Unlike businesses, Christians don’t (or shouldn’t) have a problem with knowing what is ethical (or scriptural). We may have difficulty translating what we read into our daily lives but that isn’t an excuse for not trying or being more open to the Spirit. I firmly believe that there is as much wisdom and teaching in scripture as any business needs.

But do Christians have higher standards than secular business? We maybe need to be a little careful about how we answer questions like this, but I think in this case, the unavoidable answer is, yes we do. Should businesses have an obligation to feed the poor, and love their neighbours? Should scripture be used in dealings with customers, suppliers and employees? For big corporations the answer should be yes anyway. Particularly if they are managed by Christians, scriptural principles should indeed be found in these areas and even more so for small businesses owned and managed by Christians.

It is perhaps a difficulty that Christian professionals have to face, but surely not an insoluble one. Scripture should be an integral part of the work they do and, at the risk of being controversial, this should take precedence over observation of ethical codes. We would hope there would be no conflicts. After reading this report my conclusion was that Christians who direct, own or manage businesses and adhere only to ethical guidelines are in a sense falling short in their faith. Certainly, ethics aren’t to be ignored, but are there any higher standards in the panorama of human life than those set by our Lord? I don’t think it is a controversial claim to suggest that businesses which follow scripture will in any case be seen as ethical by the secular world.

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The Fruit of the Spirit

Sermon given at Eglise Presbyterienne, Kigali, 7th March 2009

Galatians 5:16-25
John 15:1-8

1. Introduction

In the past few weeks the word love has found its way into the theme several times. Which has to be a good thing. This is a church after all and we are Christians; love is what we are supposed to do and there would be something wrong if love didn’t keep appearing in what we talk about.

So this week I am going to expand on the idea of love and take a look at the fruit of the Spirit, because each of the fruit stem from the first fruit of love. Let’s look again at the passage from Galatians 5:22

But the fruit of the Spirit is love, joy, peace, patience, kindness, goodness, faithfulness, gentleness, and self-control. Against such things there is no law.

It is no coincidence that love is the first fruit that appears on the list. Of all the qualities that mark a Christian this is the one that permeates everything. This is the fruit from which all the other fruit stem.

Each fruit could be given a sermon on its own, so I am not going to go through each one in depth here. Instead I would like to look at what all the fruit mean to us and how they relate to a Christian life.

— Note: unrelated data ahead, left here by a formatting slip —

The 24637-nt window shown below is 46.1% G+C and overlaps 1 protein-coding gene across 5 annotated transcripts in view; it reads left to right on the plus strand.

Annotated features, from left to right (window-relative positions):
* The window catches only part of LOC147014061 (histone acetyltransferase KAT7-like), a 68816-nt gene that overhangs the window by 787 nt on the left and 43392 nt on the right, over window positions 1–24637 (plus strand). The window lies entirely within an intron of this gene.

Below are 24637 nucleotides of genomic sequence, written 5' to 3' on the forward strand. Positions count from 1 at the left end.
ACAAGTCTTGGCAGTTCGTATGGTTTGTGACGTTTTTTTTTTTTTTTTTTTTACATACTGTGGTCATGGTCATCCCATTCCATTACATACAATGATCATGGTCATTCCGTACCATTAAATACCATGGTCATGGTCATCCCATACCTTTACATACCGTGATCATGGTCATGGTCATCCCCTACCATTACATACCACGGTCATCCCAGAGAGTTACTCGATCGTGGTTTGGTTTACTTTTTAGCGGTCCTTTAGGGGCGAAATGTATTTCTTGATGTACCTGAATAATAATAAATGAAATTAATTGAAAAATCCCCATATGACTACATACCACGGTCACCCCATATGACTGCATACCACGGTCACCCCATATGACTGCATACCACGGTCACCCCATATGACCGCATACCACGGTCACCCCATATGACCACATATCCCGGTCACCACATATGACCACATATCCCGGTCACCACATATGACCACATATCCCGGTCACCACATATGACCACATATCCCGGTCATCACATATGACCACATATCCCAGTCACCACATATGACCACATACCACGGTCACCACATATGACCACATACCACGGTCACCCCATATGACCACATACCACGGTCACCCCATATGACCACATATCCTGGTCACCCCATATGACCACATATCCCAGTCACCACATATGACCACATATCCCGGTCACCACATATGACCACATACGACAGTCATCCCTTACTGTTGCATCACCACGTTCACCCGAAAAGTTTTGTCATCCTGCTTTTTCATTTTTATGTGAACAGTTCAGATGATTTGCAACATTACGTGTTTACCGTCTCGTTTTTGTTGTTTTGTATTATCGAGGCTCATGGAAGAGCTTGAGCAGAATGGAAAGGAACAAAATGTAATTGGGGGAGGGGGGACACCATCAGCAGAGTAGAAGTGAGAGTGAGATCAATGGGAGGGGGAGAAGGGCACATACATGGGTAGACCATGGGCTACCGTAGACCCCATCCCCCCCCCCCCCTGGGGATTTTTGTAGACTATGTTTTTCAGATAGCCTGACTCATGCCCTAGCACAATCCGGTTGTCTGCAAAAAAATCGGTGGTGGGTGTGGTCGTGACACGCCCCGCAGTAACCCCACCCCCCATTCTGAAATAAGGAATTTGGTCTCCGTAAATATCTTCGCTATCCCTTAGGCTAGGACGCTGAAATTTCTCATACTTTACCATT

Before going on, there is something about this list that is worth noticing: “Against such things there is no law.” Now Paul was referring to Jewish law, but for the same reason we could make the same statement today. Across humanity, across all cultures, across continents and time, these virtues are seen to be good, not something to be outlawed.

Another point to pick up here is Paul’s use of the word ‘fruit’. In fact that wasn’t what he wrote at all. The word he used was karpos, meaning fruit as it is picked. In English, the word ‘fruit’ can be both singular and plural and, as we will see, Paul is using it in both senses here. Yes, each fruit can be seen as an individual characteristic, but in another sense they are each bound to each other as the one fruit that is developed by the Spirit.

2. What are the fruits?

So, what are the fruit of the spirit, or even what is the fruit of the spirit? Well, the easy answer is love, joy, peace, patience … but that really misses the point. These aren’t qualities that Paul is instructing us to adopt and build into our lives. What is important here is to understand that these are qualities developed in us by the Spirit.

In the previous section, Paul talks about the acts of a sinful nature. He lists sexual immorality, impurity, debauchery, idolatry and witchcraft. The list of fruit that follows is in stark contrast. As humans, we are sinful by nature. Does that mean we are bad people? Well, yes, in a way it does, especially if we allow ourselves to be gratified by the desires of the sinful nature as Paul puts it. There is some deep theology here that goes all the way back to Genesis and the Garden of Eden, but the good news is that we are forgiven, through Christ, and that we don’t have to stay that way.

Paul urges us to live by the Spirit so that we can be free of this old life. Paul says

But I say, walk by the Spirit, and you won’t fulfil the lust of the flesh. For the flesh lusts against the Spirit, and the Spirit against the flesh; and these are contrary to one other, that you may not do the things that you desire. But if you are led by the Spirit, you are not under the law.

So, walking by the Spirit, (that is the World English Bible translation) or living by the Spirit (as in the Ne International Version) is the focus of what Paul is urging us. The fruit of the Spirit are a consequence of this choice of lifestyle. But let us leave this just now and pick it up again later. Before that it is worth reminding ourselves of what happens when we make this choice.